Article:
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Ultimate Guide to SEC Compliance for Financial Advisors

Financial advisors trying to understand the SEC compliance guidelines

The Securities and Exchange Commission (SEC) oversees the enforcement of financial securities laws. On its website, the SEC has organized some of its compliance guides for small businesses and brokerages. It lists nearly 80 individual topics, each of which takes you to a guide that, itself, is just a summary of much more in-depth issues. This information helps regulated businesses know what they need to know so that they can then get the appropriate counsel and education when their practice crosses into a regulated space. When it comes to SEC regulations and compliance, there are no shortcuts. If you work in finance, your firm will be subject to the commission’s rules which it enforces vigorously.

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What Does the SEC Regulate?

The Securities and Exchange Commission regulates trading and financial transactions in the United States. Its authority extends to any regulated financial product covered by the 1934 Securities and Exchange Act, and their subsequent updates. Its authority also extends to any individual or company participating in public markets or trading regulated products in the United States. With financial practices of almost any kind, this means that the SEC is heavily involved in your business because this is a broad mandate.

For example, any time a business sells securities of any kind, the SEC regulates that transaction. This applies to both primary markets when a company first issues and sells a security, and secondary markets when individuals trade securities among themselves. It also applies to third parties, such as when brokers execute a trade on behalf of their clients. In all of these cases, the SEC makes and enforces rules about who can participate, how to conduct the transaction and more.

Or, say you operate strictly as a financial advisor. You don’t actually conduct any trades yourself, you just help people decide how to manage their money. This business overlaps with securities trading since money management frequently involves advice on asset management. This loops the financial advising, consulting and planning industry into the SEC’s mandate, which regulates the industry under a special statute called the Investment Advisors Act of 1940. Under this law, the SEC sets recordkeeping requirements, defines and enforces standards of fiduciary duty and even sets the rules for marketing and client communication.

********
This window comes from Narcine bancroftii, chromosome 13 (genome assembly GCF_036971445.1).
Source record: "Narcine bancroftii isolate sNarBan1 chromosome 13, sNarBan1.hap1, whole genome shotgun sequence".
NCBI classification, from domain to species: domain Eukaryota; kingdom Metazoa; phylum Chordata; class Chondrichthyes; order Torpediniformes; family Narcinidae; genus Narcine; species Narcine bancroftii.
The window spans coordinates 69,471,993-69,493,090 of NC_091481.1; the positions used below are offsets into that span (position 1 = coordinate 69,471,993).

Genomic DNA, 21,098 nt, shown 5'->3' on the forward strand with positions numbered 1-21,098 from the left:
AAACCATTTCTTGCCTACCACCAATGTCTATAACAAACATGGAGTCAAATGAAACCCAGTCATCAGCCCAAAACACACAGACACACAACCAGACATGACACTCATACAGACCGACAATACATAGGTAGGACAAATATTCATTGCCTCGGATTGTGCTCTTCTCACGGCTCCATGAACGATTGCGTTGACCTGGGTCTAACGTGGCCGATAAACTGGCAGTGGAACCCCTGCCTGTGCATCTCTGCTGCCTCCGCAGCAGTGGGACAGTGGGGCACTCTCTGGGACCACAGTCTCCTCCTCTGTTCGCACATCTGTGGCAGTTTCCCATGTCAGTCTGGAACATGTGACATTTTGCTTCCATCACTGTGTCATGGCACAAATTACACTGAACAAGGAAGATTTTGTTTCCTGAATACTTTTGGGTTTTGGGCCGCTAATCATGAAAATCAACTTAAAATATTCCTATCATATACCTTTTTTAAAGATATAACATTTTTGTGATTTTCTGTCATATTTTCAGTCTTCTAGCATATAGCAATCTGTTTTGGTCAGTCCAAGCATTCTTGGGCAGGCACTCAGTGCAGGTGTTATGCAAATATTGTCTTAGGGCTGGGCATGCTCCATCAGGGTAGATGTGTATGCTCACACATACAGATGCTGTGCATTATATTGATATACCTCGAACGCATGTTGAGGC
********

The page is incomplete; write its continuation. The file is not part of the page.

In 2022, the agency levied a record-breaking $6.4 billion in fines for breaking various rules and regulations. This came from a combination of higher penalties and more cases, with the average cost of noncompliance reported at $14.82 million.

How Can Your Firm Keep Up?

Financial advisors reviewing guidelines for SEC compliance

When it comes to SEC regulation, the rules for any given firm depend entirely on the nature of that business and its practices. For example, take investment advisers. An adviser must register with the SEC once it has more than $110 million under management and may have to do so once it has over $25 million under management depending on the nature of its state regulators. Any financial advisor that does not have to register with the SEC must typically register with state authorities, which in turn report to and work with the commission.

But regulation doesn’t start or stop with registration. Even unregistered financial advisors still have SEC regulations they must follow regarding marketing, fraud and misrepresentation, accredited investment, fiduciary responsibility and more. 

That’s just for investment advisers. This says nothing about broker-dealers, which have their own sets of rules and regulations they must follow. How should your firm keep up? The answer is education and proper legal counsel.

1. Get Educated

The financial world has a wide range of textbooks and courses available to help your firm understand regulatory compliance requirements. While this is by way of example, not recommendation, the Practicing Law Institute has books on the subject.

Your firm should always keep an up-to-date hornbook on the subject in the office. This is an essential tool for any practice.

2. Legal Advice

Regulatory compliance falls under an area of the law known as “administrative law.” This is the specialty of understanding the rules and operations of various agencies, such as the SEC. Other lawyers may specialize in securities law and litigation (as this writer did). In both cases, this is an attorney who can advise your firm as to how SEC regulations apply specifically to your business practices, and who can help you understand exactly what you need to do in order to comply.

But, take note: As a registered investment advisor (RIA) or an investment adviser representative (IAR), you have a responsibility to know the SEC regulations.

Bottom Line

Financial advisors discussing SEC compliance

For financial advisors, navigating the SEC is not optional and not simple. The best approach is to learn the basics of your professional responsibilities and then get a lawyer who can help you with the finer details so that you know you’re protected. These steps can help you prepare for any issues that may arise.

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